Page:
In addition to his managerial responsibilities at the Institute, Bloch contributed a great deal to numerous emerging organizations and establishments of "Ha-Yishuv" (the Jewish National Council in the British Mandate Palestine) and later, of the young state of Israel, he was a board member of Magen David Adom (Israel's emergency medical service) and of the Israel Maritime League. He also was active in the National Defense Committee and in the Haganah, he was a member of National Emergency Committee and also took upon himself the duty of heading the Palestine Air Raid Precautions (A.R.P.) and the Civil Guards in his own town, Rehovot.


Although, because of his hectic work, Bloch gave up on physics, he continued to be part of the world community of scientists. Among his close friends were physicists Niels Bohr, Robert Oppenheimer and Felix Bloch.

Bloch was known for his intellect and knowledge, he spoke sixteen languages, was an avid chess player, and was well-versed in the language of poetry. Many remarked that his appearance suggested art rather than science.[6]

While in his late fifties, Bloch had plans to return to physics. However, he fell ill while on a trip to New York City and died in Montefiore Hospital in The Bronx at the age of 59,[7] it was a tragic coincidence that Bloch died just as the twenty-fifth anniversary of the Daniel Sieff Research Institute was being celebrated in Rehovot.


Bloch married in 1931 Dr. Bronia Biedermann, an ophthalmologist, who studied medicine in the University of Prague, he and his wife had three daughters, Rivka (Rebecca) and the twins Navah and Naomi. Rivka Weinshall holds a BA degree in Middle East Studies from the Hebrew University of Jerusalem, Navah Bloch Rodrigue is a lawyer who studied law at Tel-Aviv University, and Naomi Eibschitz is an ophthalmologist who worked at Haifa's Bnai Zion Medical Center and studied medicine at the University of Geneva.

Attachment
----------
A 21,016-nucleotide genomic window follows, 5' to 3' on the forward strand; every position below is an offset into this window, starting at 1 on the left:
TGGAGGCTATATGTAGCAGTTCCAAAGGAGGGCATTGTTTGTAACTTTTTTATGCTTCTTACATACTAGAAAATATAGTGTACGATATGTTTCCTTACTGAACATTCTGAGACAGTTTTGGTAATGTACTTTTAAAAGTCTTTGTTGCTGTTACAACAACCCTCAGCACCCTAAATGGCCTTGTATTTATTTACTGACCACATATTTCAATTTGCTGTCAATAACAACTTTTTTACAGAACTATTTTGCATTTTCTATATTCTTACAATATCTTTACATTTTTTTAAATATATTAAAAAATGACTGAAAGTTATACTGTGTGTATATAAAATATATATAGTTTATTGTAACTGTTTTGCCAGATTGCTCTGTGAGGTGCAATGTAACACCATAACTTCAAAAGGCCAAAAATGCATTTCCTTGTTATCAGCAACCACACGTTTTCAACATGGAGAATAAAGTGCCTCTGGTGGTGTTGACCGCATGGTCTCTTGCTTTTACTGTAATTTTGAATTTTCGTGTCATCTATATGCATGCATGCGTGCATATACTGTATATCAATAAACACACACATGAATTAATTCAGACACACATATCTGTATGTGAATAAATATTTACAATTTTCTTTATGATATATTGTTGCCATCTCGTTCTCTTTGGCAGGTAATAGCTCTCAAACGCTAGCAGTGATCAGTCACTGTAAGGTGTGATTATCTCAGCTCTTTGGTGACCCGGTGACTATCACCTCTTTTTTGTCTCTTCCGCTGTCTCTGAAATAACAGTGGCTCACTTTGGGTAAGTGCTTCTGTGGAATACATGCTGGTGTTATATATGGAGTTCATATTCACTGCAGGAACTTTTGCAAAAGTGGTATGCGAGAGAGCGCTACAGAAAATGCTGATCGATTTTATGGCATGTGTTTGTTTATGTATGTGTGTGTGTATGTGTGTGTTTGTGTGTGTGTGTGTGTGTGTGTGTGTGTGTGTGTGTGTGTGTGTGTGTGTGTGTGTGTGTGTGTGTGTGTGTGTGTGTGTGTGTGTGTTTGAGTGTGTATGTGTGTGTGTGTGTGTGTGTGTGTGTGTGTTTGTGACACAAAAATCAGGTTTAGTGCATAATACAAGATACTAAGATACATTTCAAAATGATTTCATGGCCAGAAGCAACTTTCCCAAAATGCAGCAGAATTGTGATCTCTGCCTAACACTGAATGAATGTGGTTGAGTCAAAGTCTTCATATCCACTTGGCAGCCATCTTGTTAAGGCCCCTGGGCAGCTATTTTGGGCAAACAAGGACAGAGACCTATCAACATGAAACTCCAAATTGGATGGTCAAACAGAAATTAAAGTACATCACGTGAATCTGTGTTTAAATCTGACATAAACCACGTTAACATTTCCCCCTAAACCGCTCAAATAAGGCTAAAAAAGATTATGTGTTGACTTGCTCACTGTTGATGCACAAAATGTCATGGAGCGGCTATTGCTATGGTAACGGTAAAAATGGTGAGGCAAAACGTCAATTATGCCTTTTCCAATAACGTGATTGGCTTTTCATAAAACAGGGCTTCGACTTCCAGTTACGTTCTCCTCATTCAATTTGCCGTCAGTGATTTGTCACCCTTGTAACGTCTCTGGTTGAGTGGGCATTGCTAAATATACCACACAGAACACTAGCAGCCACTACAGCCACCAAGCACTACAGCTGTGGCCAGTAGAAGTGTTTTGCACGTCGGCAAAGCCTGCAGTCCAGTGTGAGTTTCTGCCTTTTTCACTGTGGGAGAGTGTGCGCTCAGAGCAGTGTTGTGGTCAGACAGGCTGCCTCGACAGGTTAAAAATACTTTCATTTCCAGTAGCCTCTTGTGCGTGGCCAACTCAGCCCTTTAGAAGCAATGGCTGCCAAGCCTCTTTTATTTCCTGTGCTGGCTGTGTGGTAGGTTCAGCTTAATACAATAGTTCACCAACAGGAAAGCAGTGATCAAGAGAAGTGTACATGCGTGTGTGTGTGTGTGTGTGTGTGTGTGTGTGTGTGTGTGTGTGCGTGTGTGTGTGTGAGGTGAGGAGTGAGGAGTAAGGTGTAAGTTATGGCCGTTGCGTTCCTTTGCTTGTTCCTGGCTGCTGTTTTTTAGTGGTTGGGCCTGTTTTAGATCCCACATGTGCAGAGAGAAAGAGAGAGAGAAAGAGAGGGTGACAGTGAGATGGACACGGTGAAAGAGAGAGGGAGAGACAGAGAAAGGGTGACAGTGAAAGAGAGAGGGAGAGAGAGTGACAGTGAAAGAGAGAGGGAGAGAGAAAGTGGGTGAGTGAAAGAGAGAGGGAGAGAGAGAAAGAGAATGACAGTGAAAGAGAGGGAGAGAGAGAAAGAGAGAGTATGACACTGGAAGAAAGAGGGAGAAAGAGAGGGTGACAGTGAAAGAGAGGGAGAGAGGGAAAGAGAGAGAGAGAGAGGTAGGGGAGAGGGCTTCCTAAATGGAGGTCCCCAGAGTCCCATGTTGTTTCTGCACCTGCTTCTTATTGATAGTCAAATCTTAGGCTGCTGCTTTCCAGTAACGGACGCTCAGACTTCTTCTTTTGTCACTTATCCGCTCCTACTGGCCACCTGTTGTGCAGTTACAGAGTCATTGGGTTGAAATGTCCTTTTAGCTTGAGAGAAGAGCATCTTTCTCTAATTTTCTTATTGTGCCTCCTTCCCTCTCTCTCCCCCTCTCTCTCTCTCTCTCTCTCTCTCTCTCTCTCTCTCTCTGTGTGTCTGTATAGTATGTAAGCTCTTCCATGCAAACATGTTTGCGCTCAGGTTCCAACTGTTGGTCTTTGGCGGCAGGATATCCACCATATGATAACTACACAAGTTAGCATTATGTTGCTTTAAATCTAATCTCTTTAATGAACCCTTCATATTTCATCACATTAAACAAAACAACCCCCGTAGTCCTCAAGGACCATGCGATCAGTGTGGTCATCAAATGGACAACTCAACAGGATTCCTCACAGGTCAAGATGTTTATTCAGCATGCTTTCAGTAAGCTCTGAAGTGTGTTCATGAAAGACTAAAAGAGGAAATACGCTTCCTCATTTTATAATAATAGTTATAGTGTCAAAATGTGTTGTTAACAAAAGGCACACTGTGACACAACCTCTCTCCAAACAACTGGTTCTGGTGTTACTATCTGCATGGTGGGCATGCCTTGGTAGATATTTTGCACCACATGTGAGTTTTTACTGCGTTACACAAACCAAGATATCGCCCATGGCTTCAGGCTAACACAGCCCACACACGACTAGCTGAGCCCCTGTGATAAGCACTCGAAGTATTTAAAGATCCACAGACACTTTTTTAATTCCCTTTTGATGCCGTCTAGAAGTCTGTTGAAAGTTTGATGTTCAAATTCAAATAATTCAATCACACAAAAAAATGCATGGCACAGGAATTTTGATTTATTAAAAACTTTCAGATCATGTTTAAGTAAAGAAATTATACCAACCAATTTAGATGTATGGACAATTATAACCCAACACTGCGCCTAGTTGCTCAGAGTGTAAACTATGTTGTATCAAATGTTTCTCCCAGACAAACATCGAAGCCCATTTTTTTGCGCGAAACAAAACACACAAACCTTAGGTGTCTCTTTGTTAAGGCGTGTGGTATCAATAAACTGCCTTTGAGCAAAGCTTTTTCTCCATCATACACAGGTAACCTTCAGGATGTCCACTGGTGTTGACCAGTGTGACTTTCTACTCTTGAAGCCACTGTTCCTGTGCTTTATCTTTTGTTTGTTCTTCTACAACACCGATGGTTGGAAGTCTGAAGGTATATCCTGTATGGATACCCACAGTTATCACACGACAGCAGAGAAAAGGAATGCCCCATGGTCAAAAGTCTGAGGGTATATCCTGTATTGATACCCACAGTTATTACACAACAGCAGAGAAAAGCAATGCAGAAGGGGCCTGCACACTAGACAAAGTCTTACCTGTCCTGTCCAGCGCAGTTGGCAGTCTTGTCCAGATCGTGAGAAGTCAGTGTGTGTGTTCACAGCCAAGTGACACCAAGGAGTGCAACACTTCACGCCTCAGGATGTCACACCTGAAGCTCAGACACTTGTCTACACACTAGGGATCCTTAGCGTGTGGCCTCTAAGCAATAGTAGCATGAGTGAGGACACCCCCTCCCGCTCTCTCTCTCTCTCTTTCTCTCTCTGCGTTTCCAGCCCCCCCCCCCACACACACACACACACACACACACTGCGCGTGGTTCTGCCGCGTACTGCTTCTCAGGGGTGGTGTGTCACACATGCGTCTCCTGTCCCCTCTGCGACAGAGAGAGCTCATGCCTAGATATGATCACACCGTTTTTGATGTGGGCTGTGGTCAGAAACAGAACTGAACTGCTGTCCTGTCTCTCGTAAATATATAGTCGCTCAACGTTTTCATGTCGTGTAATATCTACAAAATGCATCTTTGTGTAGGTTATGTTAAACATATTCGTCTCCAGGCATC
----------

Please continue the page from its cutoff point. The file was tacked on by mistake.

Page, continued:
Books cited[edit]

  • The Letters and Papers of Chaim Weizmann, Volume XVII, Biographical Index. I.U.P. Transaction. 1979.
  • The Illustrated Edition of Trial and Error. London: East and West Library. 1950.
  • Goodman, Paul, ed. (1945). Chaim Weizmann. London: Victor Gollancz LTD.


  1. ^ Article entitled At the Helm Archived May 1, 2012, at the Wayback Machine Weizmann Wonder Wander magazine, February 27, 2012.
  2. ^ The Illustrated Edition of Trial and Error. London: East and West Library. 1950.
  3. ^ Goodman, Paul, ed. (1945). Chaim Weizmann. London: Victor Gollancz Ltd.
  4. ^ a b The Letters and Papers of Chaim Weizmann, Volume XVII, Biographical Index. I.U.P. Transaction. 1979.
  5. ^ Article entitled Drugs and the War Archived April 12, 2013, at the Wayback Machine Weizmann Wonder Wander magazine, April 8, 2013.
  6. ^ Jewish Observer and Middle East Review, Vol. VIII, No. 19, May 8, 1959, "Benjamin Bloch", London, p.8.
  7. ^ "Dr. Benjamin Bloch". New York Times. April 27, 1959. p. 27. Retrieved 19 April 2016.